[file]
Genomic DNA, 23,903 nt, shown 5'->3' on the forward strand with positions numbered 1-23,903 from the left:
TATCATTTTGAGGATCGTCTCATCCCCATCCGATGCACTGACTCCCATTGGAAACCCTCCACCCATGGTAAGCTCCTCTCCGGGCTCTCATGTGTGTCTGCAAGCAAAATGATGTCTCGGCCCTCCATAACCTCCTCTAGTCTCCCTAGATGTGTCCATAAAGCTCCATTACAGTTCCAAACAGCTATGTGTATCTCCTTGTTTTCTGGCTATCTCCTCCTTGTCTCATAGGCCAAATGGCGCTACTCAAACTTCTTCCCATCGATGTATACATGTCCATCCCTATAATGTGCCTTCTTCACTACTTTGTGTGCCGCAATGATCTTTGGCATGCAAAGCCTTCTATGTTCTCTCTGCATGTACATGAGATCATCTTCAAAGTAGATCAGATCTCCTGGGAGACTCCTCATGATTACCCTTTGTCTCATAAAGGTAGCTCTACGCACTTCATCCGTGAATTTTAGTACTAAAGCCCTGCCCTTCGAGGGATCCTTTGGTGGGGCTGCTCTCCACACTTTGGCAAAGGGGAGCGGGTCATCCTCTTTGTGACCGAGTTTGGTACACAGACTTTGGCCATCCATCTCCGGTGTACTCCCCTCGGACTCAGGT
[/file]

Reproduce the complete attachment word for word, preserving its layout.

Genomic DNA, 23,903 nt, shown 5'->3' on the forward strand with positions numbered 1-23,903 from the left:
TATCATTTTGAGGATCGTCTCATCCCCATCCGATGCACTGACTCCCATTGGAAACCCTCCACCCATGGTAAGCTCCTCTCCGGGCTCTCATGTGTGTCTGCAAGCAAAATGATGTCTCGGCCCTCCATAACCTCCTCTAGTCTCCCTAGATGTGTCCATAAAGCTCCATTACAGTTCCAAACAGCTATGTGTATCTCCTTGTTTTCTGGCTATCTCCTCCTTGTCTCATAGGCCAAATGGCGCTACTCAAACTTCTTCCCATCGATGTATACATGTCCATCCCTATAATGTGCCTTCTTCACTACTTTGTGTGCCGCAATGATCTTTGGCATGCAAAGCCTTCTATGTTCTCTCTGCATGTACATGAGATCATCTTCAAAGTAGATCAGATCTCCTGGGAGACTCCTCATGATTACCCTTTGTCTCATAAAGGTAGCTCTACGCACTTCATCCGTGAATTTTAGTACTAAAGCCCTGCCCTTCGAGGGATCCTTTGGTGGGGCTGCTCTCCACACTTTGGCAAAGGGGAGCGGGTCATCCTCTTTGTGACCGAGTTTGGTACACAGACTTTGGCCATCCATCTCCGGTGTACTCCCCTCGGACTCAGGT